Under § 60–1401.26, the only exception to a person who buys and sells motor vehicles from being considered a “[m]otor vehicle dealer” is a person who is a “bona fide consumer.” Bona fide consumer is defined under Neb.Rev.Stat. § 60–1401.07 (Reissue 2010) as

an owner of a motor vehicle, motorcycle, or trailer who has acquired such vehicle for use in business or for pleasure purposes, who has been granted a certificate of title on such motor vehicle, motorcycle, or trailer, and who has registered such motor vehicle, motorcycle, or trailer, all in accordance with the laws of the residence of the owner, except that no owner who sells more than eight registered motor vehicles, motorcycles, or trailers within a twelve-month period shall qualify as a bona fide consumer.

Based on our comparison of jury instruction No. 3 to the relevant statutes, we observe that the instruction is incomplete. Summarized, the law requires a person who buys and sells vehicles either to be a bona fide consumer or to be licensed. Instruction No. 3(A)(1) correctly states that in order to find Merchant guilty, the jury must find that he did not have a proper license. Instruction No. 3(A)(2) is also correct in requiring the jury to determine whether Merchant was a “bona fide consumer.” But instruction No. 3(A) is incomplete because it assumes the transactions made by Merchant were sufficient to establish that he was a “motor vehicle dealer.” At trial, Merchant's crucial argumentwas that his “wholesale” transactions were not covered under the definition of “[m]otor vehicle dealer” and, thus, that he was not subject to the licensing requirement. Therefore, a crucial, and contested, element of the crime is whether Merchant's transactions classified him as a motor vehicle dealer. This factual determination should be made by the jury and not assumed by the instructions. Such an omission would be prejudicial because it withdraws from the jury an essential issue or element in the case.

Compare §§ 60–1416, 60–1401.26, and 60–1401.07.

See State v. Brown, supra note 18.

Therefore, we find that instruction No. 3 does not “adequately cover the issues.” An adequate instruction should also ask the jury to determine whether Merchant bought, sold, exchanged, caused the sale of, or offered or attempted to sell new or used motor vehicles on or around June 1, 2011. Adding such an instruction allows the jury to determine all of the elements and essential facts in this case.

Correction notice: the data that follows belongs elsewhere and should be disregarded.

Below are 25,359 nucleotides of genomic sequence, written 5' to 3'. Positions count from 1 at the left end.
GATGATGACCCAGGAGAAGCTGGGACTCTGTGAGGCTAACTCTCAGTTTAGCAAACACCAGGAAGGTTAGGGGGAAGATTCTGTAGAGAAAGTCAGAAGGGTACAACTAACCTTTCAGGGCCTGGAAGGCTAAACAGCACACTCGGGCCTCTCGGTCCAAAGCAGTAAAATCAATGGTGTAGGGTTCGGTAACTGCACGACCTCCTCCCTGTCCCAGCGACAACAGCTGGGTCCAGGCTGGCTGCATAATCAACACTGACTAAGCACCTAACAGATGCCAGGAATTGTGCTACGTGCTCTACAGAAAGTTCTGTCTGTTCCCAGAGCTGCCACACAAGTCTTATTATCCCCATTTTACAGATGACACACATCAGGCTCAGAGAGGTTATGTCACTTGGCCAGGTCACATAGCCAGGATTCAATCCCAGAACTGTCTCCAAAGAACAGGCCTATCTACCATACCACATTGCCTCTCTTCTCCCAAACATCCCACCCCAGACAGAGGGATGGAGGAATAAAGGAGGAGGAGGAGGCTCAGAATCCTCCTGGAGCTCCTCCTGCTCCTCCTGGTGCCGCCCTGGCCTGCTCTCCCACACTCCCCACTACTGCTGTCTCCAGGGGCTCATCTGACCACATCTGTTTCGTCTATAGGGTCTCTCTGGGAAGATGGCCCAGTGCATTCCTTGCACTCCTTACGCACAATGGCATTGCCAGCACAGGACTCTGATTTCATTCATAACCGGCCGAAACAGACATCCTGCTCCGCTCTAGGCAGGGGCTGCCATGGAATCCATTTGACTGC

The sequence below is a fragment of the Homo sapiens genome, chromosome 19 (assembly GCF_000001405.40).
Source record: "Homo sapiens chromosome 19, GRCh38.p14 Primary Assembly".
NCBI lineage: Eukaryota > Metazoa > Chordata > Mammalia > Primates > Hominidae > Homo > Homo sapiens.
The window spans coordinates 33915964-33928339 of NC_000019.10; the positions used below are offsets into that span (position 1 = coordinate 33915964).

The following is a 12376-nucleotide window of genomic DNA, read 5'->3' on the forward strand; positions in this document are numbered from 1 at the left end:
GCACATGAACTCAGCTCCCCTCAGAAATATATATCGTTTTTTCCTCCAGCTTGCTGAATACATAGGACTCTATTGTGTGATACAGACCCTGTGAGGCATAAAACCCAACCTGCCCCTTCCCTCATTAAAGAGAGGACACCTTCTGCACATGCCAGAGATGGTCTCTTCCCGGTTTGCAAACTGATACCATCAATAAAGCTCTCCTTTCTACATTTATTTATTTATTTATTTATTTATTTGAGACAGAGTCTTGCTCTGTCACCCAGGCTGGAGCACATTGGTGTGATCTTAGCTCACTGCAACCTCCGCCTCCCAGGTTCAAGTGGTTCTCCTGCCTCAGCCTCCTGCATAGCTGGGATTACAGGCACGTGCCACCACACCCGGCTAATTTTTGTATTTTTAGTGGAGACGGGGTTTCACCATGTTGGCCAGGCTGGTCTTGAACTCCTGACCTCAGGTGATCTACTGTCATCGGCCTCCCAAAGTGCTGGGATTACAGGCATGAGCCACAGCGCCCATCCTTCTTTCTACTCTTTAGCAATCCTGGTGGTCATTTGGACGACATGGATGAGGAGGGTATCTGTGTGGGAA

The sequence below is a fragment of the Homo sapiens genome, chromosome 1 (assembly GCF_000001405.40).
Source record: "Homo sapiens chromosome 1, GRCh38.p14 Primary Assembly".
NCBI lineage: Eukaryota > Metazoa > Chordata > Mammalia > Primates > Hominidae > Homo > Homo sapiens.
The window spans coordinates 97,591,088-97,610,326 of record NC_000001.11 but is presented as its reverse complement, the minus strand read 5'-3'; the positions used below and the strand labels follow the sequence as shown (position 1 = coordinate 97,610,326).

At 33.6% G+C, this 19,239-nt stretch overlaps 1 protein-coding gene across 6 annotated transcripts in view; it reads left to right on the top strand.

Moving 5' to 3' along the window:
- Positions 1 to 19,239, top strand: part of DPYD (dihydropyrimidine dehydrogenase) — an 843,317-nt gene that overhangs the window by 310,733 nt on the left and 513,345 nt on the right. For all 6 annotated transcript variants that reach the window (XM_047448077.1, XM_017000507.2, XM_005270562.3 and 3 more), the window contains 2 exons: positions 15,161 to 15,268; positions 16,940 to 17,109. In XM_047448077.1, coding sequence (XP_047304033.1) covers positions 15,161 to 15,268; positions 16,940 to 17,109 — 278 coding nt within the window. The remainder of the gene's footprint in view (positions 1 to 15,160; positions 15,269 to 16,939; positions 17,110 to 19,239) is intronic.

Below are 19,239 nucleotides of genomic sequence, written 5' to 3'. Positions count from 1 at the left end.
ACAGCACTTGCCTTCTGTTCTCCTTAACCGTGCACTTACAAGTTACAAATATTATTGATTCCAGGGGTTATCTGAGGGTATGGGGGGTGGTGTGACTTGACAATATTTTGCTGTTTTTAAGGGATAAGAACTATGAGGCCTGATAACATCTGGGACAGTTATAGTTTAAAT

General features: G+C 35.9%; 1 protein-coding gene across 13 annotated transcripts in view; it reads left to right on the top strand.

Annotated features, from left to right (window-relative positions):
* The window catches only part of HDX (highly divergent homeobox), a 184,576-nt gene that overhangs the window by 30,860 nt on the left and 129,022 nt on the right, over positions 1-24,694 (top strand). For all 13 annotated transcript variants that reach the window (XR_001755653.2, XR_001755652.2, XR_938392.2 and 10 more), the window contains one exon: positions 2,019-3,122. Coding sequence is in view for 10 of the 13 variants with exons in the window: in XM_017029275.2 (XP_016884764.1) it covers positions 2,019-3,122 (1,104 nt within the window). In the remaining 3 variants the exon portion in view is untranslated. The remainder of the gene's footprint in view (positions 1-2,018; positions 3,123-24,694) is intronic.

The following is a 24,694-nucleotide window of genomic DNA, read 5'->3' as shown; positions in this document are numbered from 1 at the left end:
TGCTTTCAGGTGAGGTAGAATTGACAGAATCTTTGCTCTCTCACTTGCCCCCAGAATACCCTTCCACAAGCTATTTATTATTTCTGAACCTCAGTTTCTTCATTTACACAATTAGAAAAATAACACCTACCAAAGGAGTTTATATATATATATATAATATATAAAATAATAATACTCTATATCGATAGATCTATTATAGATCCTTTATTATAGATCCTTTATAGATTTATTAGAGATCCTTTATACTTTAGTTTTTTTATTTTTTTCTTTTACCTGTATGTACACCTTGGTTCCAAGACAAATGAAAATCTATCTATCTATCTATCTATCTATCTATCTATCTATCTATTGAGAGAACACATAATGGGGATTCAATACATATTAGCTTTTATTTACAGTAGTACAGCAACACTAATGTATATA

See State v. Kibbee, supra note 2, 284 Neb. at 103, 815 N.W.2d at 897.

(c) Prior Conviction, Closing Argument Misstatement, and Excessive Sentence

Merchant contends that the trial court erred by admitting his prior conviction, not granting his motion for new trial after the prosecutor's misstatement during closing arguments, and giving an excessive sentence. Because we have determined that the trial court committed reversible error by admitting Jackson's “expert” testimony, we do not need to address these assignments of error, as they are unlikely to occur again on remand.

The prior conviction assignment of error is unlikely to occur again. Merchant objected to the use of the certified document provided by the Weld County District Court because it did not give the date when Merchant was released from incarceration for his previous felony conviction. At trial, the trial court was able to infer from the document that Merchant was incarcerated until at least February 2003. Thus, the conviction was within 10 years of the start of the trial, making it admissible for purposes of impeachment. Such an inference, however, cannot be made for a trial occurring in February 2013 or after. Therefore, this issue is unlikely to occur on remand.

.Neb. Evid. R. 609(2), Neb.Rev.Stat. § 27–609(2) (Reissue 2008).

Likewise, we find that the prosecutorial misstatement and excessive sentence assignments of error are unlikely to occur on remand. We need not address these three assignments of error.

(d) Sufficiency of Evidence

Having found reversible error, we must determine whether the totality of the evidence admitted by the trial court was sufficient to sustain Merchant's conviction. The Double Jeopardy Clause does not forbid a retrial so long as the sum of all the evidence admitted by a trial court would have been sufficient to sustain a guilty verdict.

State v. Payne–McCoy, supra note 4.

The evidence admitted showed that Merchant purchased and sold vehicles with NAA on June 1, 2011. The evidence established that Merchant did so without a valid motor vehicle dealer's license. Furthermore, there was sufficient evidence demonstrating that Merchant was a not a bona fide consumer when he purchased and sold the vehicles. Thus, all the evidence, whether properly admitted or not, was sufficient to sustain a guilty verdict on the crime charged and the Double Jeopardy Clause does not bar retrial.

VI. CONCLUSION

The trial court erred in admitting Jackson's testimony interpreting § 60–1416 to apply to the “wholesale” transactions conducted by Merchant. We remand the cause for a new trial consistent with this opinion.

Reversed and remanded for a new trial.

MILLER–LERMAN, J., participating on briefs.


Summaries of

State v. Merch

Supreme Court of Nebraska.
Mar 8, 2013
285 Neb. 456 (Neb. 2013)
Case details for

State v. Merch

Case Details

Full title:STATE of Nebraska, appellee, v. Thomas P. MERCHANT, appellant.

Court:Supreme Court of Nebraska.

Date published: Mar 8, 2013

Citations

285 Neb. 456 (Neb. 2013)
827 N.W.2d 473